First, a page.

why we are alive, we humble ourselves and prostrate ourselves
before God, asking for help and mercy. Our relationship
with God is one of hope, on the one hand, and of resignation,
on the other.
The suffering caused by this isolation eventually teaches
us to measure the cost of competition and to value tolerance
of others and acceptance of the will of God.
Tolerance leads gradually to solidarity, the most beautiful
period of the first stage. Although division between ourselves
and others still exists, compassion raises the level of
the relationship. We not only tolerate others, we even collaborate
with them, assist them in their needs and share what we
have with them.
Solidarity is also shown in respect for the earth and its
resources, concern for their use, and in the effort to repair
the harm already done to the planet.
Solidarity opens the doors to participation with all souls
and with God.
At the stage of participation, we know we are part of a
whole and we feel it. We express this spontaneously through
our relationships. Our response to the need for unfolding
is at the same time a response to what is needed for the
advancement of all of humankind. Our personal good and the
good of humankind become one.
Even though we perceive only certain aspects of the system
of relationships to which we belong, the fact that we participate
in it implies that we have the possibility of being conscious
of the whole system. Working on relationships makes this
potential a reality and gradually unfolds our consciousness
as we move toward a state of union with God.
Awareness that we are participating in the totality of life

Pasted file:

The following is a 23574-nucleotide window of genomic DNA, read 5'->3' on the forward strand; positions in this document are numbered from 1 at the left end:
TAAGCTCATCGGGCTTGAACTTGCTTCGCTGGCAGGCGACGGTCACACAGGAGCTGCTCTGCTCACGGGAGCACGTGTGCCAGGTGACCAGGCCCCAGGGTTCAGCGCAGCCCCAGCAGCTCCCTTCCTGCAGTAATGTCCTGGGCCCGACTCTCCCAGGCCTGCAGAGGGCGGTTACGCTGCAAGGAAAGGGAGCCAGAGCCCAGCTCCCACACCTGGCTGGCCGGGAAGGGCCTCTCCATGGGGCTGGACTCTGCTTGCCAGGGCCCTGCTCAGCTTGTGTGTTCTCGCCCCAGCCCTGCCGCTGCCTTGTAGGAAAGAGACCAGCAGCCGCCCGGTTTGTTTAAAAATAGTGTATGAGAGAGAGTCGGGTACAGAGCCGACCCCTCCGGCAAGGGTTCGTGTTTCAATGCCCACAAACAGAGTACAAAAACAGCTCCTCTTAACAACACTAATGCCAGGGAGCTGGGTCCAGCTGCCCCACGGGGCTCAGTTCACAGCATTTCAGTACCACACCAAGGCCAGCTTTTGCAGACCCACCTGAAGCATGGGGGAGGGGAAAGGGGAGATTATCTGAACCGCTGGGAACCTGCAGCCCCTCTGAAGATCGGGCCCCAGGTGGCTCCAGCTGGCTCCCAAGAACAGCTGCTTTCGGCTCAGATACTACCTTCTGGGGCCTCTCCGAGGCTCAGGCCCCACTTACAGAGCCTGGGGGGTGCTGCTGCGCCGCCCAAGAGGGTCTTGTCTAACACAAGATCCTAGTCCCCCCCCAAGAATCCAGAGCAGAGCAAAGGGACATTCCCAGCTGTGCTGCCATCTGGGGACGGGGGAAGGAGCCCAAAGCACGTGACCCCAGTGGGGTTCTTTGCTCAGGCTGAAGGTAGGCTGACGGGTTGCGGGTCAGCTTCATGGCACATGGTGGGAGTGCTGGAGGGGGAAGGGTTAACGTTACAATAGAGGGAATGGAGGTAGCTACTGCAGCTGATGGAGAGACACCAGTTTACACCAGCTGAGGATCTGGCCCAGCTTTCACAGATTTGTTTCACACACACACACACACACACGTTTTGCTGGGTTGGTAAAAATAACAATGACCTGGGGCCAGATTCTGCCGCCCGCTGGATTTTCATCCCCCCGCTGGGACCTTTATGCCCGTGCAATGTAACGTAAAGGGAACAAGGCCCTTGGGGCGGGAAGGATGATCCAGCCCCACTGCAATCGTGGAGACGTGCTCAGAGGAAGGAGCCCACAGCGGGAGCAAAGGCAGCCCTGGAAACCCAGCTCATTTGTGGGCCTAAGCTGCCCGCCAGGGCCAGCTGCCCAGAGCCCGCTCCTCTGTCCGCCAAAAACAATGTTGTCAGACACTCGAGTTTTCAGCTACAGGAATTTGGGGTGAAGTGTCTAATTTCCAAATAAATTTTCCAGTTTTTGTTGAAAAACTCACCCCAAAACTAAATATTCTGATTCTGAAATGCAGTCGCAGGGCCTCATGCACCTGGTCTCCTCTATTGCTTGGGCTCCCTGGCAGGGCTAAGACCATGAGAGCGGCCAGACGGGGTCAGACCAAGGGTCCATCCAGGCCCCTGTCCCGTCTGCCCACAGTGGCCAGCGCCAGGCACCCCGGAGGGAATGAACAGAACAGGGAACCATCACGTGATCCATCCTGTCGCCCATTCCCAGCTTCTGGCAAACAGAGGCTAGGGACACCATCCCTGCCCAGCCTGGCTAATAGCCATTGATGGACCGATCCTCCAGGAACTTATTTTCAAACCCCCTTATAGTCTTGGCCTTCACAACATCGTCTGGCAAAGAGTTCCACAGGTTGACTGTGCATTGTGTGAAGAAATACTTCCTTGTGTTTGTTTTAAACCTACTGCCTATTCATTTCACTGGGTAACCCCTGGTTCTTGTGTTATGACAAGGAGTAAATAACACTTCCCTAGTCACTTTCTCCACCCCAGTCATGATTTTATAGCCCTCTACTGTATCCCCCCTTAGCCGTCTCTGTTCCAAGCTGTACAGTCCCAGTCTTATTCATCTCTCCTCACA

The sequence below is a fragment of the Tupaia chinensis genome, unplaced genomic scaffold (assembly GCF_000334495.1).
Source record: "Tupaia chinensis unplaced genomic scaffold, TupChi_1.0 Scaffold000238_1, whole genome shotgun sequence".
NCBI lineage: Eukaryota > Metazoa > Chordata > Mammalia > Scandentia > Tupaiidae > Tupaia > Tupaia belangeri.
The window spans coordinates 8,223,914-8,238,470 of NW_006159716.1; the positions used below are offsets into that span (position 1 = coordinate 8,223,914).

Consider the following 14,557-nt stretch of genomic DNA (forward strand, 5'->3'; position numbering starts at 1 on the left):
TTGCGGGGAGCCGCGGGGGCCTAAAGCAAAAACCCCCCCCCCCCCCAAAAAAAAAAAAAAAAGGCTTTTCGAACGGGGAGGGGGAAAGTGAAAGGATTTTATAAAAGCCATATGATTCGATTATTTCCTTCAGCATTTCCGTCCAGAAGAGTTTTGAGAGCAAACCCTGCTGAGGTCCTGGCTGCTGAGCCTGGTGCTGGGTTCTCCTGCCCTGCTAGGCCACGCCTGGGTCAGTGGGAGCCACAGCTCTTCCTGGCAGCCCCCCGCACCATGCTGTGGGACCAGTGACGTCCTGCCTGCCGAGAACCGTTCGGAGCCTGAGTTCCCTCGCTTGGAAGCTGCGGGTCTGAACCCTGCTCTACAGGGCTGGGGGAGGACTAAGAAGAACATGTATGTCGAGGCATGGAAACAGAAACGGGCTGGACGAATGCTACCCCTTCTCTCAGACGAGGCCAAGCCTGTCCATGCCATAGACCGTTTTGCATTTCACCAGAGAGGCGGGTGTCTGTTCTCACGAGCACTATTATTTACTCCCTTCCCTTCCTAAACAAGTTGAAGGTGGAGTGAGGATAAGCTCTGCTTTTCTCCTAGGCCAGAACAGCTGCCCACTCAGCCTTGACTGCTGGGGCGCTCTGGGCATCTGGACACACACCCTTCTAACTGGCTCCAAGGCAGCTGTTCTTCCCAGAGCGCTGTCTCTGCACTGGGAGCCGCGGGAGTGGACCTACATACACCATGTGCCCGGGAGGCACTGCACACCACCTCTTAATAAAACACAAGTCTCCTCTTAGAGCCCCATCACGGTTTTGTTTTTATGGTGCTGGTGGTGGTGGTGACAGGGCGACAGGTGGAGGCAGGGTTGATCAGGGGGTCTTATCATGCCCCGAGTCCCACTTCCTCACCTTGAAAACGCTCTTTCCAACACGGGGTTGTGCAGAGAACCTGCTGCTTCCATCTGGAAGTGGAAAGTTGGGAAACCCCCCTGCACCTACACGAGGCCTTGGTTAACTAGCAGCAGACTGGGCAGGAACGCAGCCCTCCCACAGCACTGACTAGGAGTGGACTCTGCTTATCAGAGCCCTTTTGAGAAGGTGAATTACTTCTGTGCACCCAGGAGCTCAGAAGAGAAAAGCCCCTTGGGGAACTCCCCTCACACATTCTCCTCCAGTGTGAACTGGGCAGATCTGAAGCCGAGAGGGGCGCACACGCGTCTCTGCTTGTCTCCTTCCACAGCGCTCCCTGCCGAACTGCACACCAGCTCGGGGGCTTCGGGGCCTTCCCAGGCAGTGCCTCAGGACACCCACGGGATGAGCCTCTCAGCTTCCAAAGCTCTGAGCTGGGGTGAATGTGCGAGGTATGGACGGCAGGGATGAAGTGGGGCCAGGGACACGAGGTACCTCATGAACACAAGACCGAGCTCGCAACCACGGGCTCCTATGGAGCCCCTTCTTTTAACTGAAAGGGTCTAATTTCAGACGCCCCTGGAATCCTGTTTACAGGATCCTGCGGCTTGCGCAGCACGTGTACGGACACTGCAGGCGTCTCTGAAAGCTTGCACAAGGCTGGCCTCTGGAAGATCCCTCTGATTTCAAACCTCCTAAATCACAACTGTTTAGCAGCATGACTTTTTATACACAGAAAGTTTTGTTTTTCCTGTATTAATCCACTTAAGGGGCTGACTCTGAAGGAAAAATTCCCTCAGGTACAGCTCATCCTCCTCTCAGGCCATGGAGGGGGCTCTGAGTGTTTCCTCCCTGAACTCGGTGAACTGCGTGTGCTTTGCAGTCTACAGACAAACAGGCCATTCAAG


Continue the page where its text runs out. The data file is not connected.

is a state we arrive at gradually through a long process
which does not seem to have an end.
We establish relationships in our effort to connect with
all aspects of life, but as our circle expands, the lines
of relationship begin to fuse together. A moment comes when
relationship is not "with" someone or "with"
God, but everything acquires reality within us.
Union with God cannot be explained; it is a mystery that
takes place in the innermost part of the soul. What we can
observe is the gradual simplification of our relationships
until they become integrated into a single relationship.
We see that improving relationships does not mean more complexity
and sophistication but is just the reverse: it leads to
simplicity and transparency.
To deepen our relationship with God, we need the daring
to renounce supports, the courage to leave the refuge of
our preestablished ideas, and the determination to channel
our efforts in a viable method that leads to our unfolding.
Working on our system of relationships is a basic part of
this method. It is a work that can be done by all human
beings, since relationships form the very fabric of life.
To learn to relate is the same as to learn the art of living:
when we harmonize and expand our system of relationships,
we embrace the vastness of the universe. Our love covers
everyone and everything. Our consciousness prepares itself
to unveil the mystery of the Divine.
Reprinted from The
Art of Living in Relationship